Updated: Mar 23
Brent Eviston has a book coming out, and I'm looking forward to it. I think this book is the drawing method he has been showing on his Udemy course. His methodology makes sense, and you don't get lost when studying it.
The drawing method he teaches is described in five steps
1) Think about what is the biggest part.
2) Think about what the base of that biggest part is.
3) Think about how big the part you want to draw is.
4) Think about which part of the paper you want to draw it on.
5) After you have drawn it, think about what changes you need to make.
In the fifth step, making changes means referring to what you have already drawn and finding lines that can be improved upon. When you learn to draw in his way, you rarely use an eraser because you draw a thin line, and then you find a line that you can improve. The reason is that he draws a thin line, and then he draws a better line on top of it, bit by bit, with a darker line. In other words, you make mistakes early on, and from those mistakes, you make new and better lines. In a previous blog, I wrote about how drawing without using an eraser is the same process that we use in our projects and how we talk about what mistakes to make and at what stage.
And as I started to study programming again, because I was going to start blockchain, I realized that some things go hand in hand with programming. It's not mentioned, but there is something called simplification in the process of 1 to 3. Yesterday, I wrote about simplification and exaggeration, but before exaggeration, simplification is necessary. Every shape is simplified to one of three objects in a three-dimensional drawing: a sphere, a cylinder or a box. After drawing the arms and legs many more times, they become patterned in the brain, just as Fabian is writing about today.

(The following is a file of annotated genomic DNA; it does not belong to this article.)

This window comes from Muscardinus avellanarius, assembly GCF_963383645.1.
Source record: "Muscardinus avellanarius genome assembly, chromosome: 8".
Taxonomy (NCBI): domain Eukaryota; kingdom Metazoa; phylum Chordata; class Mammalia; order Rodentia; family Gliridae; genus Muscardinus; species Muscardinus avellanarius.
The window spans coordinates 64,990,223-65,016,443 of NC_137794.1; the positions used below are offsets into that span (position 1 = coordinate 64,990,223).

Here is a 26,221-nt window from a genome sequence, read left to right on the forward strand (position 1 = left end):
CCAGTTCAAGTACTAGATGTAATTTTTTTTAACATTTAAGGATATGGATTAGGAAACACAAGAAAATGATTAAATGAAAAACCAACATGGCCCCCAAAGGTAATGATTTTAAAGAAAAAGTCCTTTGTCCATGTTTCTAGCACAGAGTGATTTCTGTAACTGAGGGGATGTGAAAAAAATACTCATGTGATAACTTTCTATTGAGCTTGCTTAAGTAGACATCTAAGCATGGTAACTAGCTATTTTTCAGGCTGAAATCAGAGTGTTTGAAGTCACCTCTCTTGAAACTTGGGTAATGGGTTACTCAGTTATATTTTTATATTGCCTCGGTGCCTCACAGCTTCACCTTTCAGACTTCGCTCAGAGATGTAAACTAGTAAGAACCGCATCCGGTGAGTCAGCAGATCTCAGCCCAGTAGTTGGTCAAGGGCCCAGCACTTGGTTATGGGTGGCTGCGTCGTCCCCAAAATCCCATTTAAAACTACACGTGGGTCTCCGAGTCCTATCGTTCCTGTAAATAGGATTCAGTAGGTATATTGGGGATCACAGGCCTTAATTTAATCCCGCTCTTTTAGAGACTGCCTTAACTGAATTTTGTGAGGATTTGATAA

I thought it was similar to design patterns, especially those used in object-oriented programming. One of the basic concepts of object-oriented programming is "trust the code that has been created in the past and don't code same ones again and again". In other words, "don't invent the wheel twice". In the drawing, if you make a design pattern of the process from 1 to 3, you will draw faster and faster.
I thought this idea of design patterns is similar to the business process of finding winning patterns.
I read the original version of this object-oriented design pattern book about 15 years ago. I read the original version of this book about 15 years ago, and a new version was released last year, so I think it's a very popular and long-lasting book. It is also an object-oriented approach that is still popular more than 15 years after the first edition was released. I've found it to be a very versatile concept, even outside of programming.